Local vets hail PACT Act

  • The Edward P. Boland Veterans Affairs Medical Center in Leeds, home to the VA Central Western Massachusetts Healthcare System. STAFF FILE PHOTO

  • Brian Brooks, the veterans’ service officer at the Upper Pioneer Valley Veterans’ Services District in Greenfield, pictured in May 2021. STAFF FILE PHOTO/PAUL FRANZ

Staff Writer
Published: 8/19/2022 4:29:33 PM
Modified: 8/19/2022 4:26:07 PM

GREENFIELD — Officials with the Upper Pioneer Valley Veterans’ Services District hope the recent passage of the bill known as the PACT Act will encourage retired veterans to file claims if they were exposed to burn pits in Iraq or Afghanistan or Agent Orange in Vietnam or other Southeast Asian locales.

“We’re here to help with these claims,” said Deputy Director Christopher Demars, who added that a supplemental claim can be completed for any veteran previously denied benefits. “There’s a lot of veterans that have ... hypertension that were denied. I’d like them to come back in.”

A burn pit is an area of a U.S. military base in which debris is disposed of via burning. Agent Orange, a defoliant chemical that was used during the Vietnam War, can cause a variety of physical ailments from ischemic heart disease to Parkinson’s disease.

On Aug. 10, President Joe Biden signed into law the Honoring our Promise to Address Comprehensive Toxics Act of 2022, which expands health care access and funding for veterans exposed to toxic substances during their military service. According to information from the veterans’ services district, the law expands and extends eligibility for U.S. Department of Veterans Affairs health care for veterans with toxic exposures and veterans of the Vietnam War, Gulf War and post-9/11 eras. It also adds more than 20 new presumptive conditions for burn pits and other toxic exposures, adds more presumptive-exposure locations for Agent Orange and radiation, and requires the VA to provide a toxic exposure screening to all veterans enrolled in its health care system.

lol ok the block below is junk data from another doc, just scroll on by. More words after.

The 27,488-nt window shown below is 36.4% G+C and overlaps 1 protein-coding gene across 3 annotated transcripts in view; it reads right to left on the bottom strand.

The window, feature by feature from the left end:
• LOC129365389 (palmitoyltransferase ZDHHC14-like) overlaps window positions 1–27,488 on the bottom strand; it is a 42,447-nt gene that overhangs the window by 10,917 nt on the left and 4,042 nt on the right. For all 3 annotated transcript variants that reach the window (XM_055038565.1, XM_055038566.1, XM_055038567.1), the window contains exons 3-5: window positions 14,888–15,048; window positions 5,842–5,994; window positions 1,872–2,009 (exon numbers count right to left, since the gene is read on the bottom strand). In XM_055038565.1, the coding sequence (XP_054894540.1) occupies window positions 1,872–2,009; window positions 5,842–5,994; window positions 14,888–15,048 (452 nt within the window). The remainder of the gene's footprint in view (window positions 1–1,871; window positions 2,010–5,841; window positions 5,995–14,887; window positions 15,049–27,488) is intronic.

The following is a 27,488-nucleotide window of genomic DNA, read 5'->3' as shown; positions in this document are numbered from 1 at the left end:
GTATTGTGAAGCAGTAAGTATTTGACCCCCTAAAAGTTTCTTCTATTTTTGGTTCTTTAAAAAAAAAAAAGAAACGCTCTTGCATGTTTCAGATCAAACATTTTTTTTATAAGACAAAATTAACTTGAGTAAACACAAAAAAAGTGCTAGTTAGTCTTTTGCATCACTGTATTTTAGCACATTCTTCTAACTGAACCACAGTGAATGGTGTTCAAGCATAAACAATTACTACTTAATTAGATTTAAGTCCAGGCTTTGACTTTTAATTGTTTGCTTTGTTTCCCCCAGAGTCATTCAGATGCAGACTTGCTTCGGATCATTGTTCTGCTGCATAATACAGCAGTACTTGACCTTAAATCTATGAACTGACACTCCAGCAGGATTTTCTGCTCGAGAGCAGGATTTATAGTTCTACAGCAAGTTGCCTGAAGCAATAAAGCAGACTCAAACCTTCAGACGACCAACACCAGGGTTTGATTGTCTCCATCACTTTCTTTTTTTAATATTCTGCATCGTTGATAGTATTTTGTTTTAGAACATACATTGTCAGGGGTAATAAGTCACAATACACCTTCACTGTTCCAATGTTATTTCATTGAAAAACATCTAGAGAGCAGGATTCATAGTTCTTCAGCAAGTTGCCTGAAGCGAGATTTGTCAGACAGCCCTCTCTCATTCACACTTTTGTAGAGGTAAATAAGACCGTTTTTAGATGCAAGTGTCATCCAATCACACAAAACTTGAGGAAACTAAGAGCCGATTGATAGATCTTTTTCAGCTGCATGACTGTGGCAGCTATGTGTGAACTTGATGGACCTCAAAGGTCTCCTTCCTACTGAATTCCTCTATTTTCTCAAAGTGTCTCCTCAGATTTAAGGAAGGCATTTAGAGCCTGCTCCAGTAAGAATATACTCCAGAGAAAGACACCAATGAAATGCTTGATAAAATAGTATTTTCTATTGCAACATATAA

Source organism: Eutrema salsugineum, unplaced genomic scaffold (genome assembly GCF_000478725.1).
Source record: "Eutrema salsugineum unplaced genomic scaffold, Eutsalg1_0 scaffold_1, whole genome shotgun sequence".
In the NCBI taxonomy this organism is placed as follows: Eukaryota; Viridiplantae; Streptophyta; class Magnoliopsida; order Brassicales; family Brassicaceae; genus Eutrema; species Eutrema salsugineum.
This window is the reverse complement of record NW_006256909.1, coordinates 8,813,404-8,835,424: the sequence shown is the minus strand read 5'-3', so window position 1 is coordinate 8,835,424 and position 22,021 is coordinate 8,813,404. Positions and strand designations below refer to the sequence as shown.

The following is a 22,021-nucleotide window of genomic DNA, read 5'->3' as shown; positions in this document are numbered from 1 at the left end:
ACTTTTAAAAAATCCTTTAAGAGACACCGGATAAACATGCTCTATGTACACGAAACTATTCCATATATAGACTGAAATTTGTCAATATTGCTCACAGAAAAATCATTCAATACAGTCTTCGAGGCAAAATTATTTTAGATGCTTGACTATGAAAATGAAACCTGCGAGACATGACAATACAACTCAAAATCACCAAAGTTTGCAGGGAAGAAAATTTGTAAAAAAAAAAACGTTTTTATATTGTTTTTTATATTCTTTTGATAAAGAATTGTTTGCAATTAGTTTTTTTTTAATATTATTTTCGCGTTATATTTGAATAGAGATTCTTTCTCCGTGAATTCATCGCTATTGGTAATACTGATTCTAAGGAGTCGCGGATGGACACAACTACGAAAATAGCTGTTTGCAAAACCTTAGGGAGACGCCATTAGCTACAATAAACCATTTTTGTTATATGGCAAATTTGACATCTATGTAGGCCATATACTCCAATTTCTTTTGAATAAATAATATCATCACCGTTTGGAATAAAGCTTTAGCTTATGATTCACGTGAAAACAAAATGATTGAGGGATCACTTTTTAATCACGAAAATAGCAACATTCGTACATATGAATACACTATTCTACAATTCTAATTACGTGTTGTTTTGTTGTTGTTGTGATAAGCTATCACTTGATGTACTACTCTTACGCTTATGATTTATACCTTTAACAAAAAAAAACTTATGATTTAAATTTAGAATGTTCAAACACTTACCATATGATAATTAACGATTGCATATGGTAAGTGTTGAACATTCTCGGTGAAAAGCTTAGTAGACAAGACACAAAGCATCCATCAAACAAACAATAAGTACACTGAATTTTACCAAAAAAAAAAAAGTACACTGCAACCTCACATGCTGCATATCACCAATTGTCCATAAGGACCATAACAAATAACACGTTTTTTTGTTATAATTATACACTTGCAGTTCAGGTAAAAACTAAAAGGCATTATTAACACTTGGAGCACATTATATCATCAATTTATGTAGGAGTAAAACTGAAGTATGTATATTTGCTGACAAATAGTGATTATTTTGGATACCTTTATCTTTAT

“And the thing is,” Demars said, “some of these are going to take time for them to actually kick in and start receiving benefits.”

Demars, who served in the Army National Guard from 1988 until he was medically retired in 2015, said veterans can go to a VA hospital or their own physician, “anyone that can do a diagnosis.” He said a licensed physician not within the VA system can fill out paperwork to be used as evidence of a diagnosis for the VA’s purposes.

The PACT Act also extends from five years to 10 years the eligibility period for VA health care for combat veterans who served after Sept. 11, 2001, and for toxin-exposed veterans.

Demars said he has seen how Agent Orange has affected Vietnam War veterans and he is relieved that enough lessons have been learned to ensure veterans of Afghanistan and Iraq won’t have their suffering prolonged.

“I can’t tell you how happy I am,” Demars said, adding that it usually “takes years and years and years and years of studies.”

Brian Brooks, the veterans’ service officer at the Upper Pioneer Valley Veterans’ Services District and a U.S. Marine from 2004 to 2008, recalled being stationed in a guard tower next to a burn pit in Ramadi, Iraq, during his first tour in that country.

“And the smoke would just come right on in,” he recounted. “Who knows what the heck you’re even breathing in there? You look and then you see all kinds of crap and trash in there. It could be anything — plastics, rubbers, metals, computer equipment, wires. It was pretty bad.”

Demars said he and his fellow soldiers used burn pits to dispose of everything from wrappers used to package meals to ammunition boxes.

“We also burned kilos and kilos of heroin that we would get … and that was in big plastic bags,” he said. “Sometimes you hear a bang or a pop, which means somebody threw (away) an ordnance or a grenade of something.”

Demars said that by his second tour in Afghanistan, locals had been hired to take away garbage.

As for the smell, Brooks said “there’s nothing quite like it.”

Reach Domenic Poli at: dpoli@recorder.com or 413-772-0261, ext. 262.

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